You might not have expected to see sleep as part of a program to help avoid or control Type 2 diabetes, but it has a strong impact on your health. Lack of sleep can not only sap your energy and motivation to stick with a healthy lifestyle plan, but can affect your hormones, actually promoting insulin resistance, obesity and diabetes.
People are generally becoming more sleep-deprived, and it is taking a toll on our health, and our waistlines.
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According to researchers at the University of Chicago in the USA, getting a good night's sleep could be helpful in preventing Type 2 diabetes in relatives of people already diagnosed with diabetes. Results of their study were published in August 2011, in the medical journal Diabetes Care.
The study: Forty-seven healthy people with at least one parent diagnosed with Type 2 diabetes were included in the study. Most of these volunteers were in their twenties and of normal weight. Their sleep and activities were monitored for 13 days. Short sleepers, who averaged 1.5 fewer hours of sleep than those who slept over 6 hours per night, were found:
- to have some degree of insulin resistance, and
- to secrete more insulin than those who had a good night's sleep.
Insulin resistance and secreting high levels of insulin are the hallmarks of Type 2 diabetes. The authors concluded getting a good night's sleep could help relatives of Type 2 diabetics avoid developing this condition.
These suggestions could help to prevent Type 2 diabetes and several other diseases: If getting less than 6 hours of sleep per night is a matter of burning your candle at both ends, consider the benefits of a good night's rest.
Although getting adequate sleep does not guarantee you will not get diabetes, anything that might help is worth the effort. As if that weren't enough...
- getting enough sleep helps to fight depression and make you more alert during the day, plus helping with memory,
- people who get enough sleep tend to have fewer heart attacks and strokes than people who get less than 7 hours of sleep per night.
If sleep deprivation is not deliberate, treating insomnia is often recommended. There are two basic kinds of insomnia:
- primary, in which the insomnia is not associated with any other condition, and
- secondary, in which it is caused by another health problem.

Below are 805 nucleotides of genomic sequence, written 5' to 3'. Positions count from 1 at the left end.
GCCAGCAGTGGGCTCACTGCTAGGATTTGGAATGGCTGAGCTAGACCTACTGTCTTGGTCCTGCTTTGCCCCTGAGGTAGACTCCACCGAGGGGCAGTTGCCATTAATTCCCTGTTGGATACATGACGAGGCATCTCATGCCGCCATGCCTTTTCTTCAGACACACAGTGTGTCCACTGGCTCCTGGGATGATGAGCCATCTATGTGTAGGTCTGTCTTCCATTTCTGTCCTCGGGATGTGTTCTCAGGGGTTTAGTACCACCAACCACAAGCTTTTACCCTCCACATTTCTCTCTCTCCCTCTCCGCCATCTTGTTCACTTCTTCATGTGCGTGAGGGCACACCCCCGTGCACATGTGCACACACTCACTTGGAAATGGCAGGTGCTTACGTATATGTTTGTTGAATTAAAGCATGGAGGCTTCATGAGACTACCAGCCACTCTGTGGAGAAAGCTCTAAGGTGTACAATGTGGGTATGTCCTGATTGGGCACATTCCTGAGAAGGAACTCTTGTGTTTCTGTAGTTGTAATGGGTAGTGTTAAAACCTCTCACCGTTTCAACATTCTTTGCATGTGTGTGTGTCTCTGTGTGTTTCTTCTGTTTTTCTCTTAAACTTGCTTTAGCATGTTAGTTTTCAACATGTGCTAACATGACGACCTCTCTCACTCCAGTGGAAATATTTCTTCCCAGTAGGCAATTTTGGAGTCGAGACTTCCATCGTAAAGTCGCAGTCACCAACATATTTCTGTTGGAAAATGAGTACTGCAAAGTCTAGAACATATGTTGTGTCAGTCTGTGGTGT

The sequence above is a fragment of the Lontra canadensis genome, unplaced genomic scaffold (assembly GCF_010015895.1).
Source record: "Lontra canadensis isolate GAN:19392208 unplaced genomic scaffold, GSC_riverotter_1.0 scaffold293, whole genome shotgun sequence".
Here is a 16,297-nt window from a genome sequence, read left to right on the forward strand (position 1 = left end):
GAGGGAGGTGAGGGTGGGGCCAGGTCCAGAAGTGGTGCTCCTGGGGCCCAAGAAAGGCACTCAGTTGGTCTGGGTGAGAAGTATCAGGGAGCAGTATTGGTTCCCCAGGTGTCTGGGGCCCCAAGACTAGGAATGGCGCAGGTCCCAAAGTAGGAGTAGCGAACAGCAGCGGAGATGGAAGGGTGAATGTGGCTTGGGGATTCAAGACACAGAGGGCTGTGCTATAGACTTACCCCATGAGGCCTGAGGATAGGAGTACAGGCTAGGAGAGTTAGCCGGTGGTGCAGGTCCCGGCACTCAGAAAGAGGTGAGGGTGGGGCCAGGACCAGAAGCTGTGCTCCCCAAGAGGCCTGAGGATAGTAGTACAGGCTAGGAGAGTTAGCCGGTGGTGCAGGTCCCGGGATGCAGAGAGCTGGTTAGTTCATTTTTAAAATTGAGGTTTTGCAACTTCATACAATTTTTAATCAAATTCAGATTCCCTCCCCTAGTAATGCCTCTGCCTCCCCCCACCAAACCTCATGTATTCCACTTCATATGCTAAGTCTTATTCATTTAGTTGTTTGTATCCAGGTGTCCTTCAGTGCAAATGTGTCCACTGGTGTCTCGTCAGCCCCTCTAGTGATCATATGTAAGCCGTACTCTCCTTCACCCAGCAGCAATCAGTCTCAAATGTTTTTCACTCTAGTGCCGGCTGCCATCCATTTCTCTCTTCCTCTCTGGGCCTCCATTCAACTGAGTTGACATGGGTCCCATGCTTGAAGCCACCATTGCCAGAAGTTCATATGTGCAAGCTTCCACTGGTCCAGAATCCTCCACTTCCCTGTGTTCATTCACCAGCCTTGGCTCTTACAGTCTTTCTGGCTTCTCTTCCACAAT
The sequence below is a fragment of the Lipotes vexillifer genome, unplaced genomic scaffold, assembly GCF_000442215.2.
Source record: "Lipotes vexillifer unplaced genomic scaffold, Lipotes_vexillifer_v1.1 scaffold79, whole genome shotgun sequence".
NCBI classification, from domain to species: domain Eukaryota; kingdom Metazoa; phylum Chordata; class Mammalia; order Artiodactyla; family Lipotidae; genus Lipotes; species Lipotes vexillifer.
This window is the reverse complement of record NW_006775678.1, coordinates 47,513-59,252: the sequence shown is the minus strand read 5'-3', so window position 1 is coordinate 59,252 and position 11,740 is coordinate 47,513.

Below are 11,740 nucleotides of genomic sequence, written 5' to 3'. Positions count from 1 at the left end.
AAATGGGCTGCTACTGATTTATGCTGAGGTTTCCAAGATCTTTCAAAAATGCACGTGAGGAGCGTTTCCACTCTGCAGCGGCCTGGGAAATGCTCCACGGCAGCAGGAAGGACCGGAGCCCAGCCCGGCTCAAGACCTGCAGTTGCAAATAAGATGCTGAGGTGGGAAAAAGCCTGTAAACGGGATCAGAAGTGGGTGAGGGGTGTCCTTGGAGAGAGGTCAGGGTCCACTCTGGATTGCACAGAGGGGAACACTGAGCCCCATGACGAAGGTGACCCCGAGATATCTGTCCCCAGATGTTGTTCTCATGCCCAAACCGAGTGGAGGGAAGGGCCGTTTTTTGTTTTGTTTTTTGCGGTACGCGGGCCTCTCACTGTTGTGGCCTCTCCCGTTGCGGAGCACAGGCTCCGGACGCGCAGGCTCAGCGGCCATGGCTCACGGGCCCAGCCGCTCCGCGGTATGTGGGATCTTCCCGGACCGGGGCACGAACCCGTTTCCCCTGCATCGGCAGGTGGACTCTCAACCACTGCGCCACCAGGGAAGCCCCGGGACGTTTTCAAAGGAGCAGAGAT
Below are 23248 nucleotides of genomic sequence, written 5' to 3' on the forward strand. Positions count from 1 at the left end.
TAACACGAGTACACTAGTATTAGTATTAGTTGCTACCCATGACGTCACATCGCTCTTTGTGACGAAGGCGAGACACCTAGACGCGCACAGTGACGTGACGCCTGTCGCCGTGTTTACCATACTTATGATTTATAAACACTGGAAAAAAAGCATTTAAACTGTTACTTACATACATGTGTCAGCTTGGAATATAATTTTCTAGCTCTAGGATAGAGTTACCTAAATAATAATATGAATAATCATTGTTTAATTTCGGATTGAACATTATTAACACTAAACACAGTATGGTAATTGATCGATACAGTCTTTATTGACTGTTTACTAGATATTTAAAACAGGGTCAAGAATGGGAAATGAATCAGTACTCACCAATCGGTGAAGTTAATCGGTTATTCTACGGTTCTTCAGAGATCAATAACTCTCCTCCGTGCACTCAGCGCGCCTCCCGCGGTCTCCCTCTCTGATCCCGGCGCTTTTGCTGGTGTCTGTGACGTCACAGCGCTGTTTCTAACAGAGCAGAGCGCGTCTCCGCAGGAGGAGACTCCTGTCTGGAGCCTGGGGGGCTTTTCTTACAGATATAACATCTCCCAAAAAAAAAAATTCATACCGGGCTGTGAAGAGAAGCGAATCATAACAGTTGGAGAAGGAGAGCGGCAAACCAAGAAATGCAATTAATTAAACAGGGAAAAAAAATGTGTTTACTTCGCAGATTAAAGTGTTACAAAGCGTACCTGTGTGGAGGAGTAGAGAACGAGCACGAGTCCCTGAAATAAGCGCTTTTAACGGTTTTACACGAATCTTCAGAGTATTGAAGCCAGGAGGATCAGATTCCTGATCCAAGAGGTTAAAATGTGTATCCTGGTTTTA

If you have difficulty sleeping because of a problem such as heartburn or arthritis, then don't hesitate to talk to your doctor and seek treatment of the primary health problem. If you have trouble falling asleep or wake up too early with pain or any other obvious health problem causing your insomnia, then have a check-up.
Sometimes depression or anxiety can cause insomnia, or poor health hygiene. Avoid strenuous exercise and over stimulation, such as television, before bedtime. Another suggestion is to skip alcohol, sugary or spicy foods, caffeine or chocolate 4 to 6 hours before bedtime. Alcohol can interfere with normal sleep patterns and sugary or spicy foods can hinder your ability to stay asleep. Caffeine and chocolate can act as stimulants... switch to decaf 8 hours before your anticipated bedtime.
But it's not just the lack of sleep that increases the diabetes risk, it's the quality of sleep you get too. Think about a snoring partner, or children waking you during the night... studies have revealed after three nights of disturbed sleep, insulin sensitivity was decreased in the participants. This change had the same metabolic effect as gaining 20 to 30 pounds (9.1 to 13.6 kilograms). And that was in people without Type 2 diabetes or pre-diabetes.
If you aren't getting enough hours of sleep or suffer from low-quality sleep, work with your doctor to find a few shut-eye solutions.
To discover answers to questions you may be asking yourself about Type 2 Diabetes, click on this link... Natural Diabetes Treatments
Clicking on this link will help you to learn more about Type 2 Diabetes Solutions... Beverleigh Piepers RN... the Diabetes Detective.
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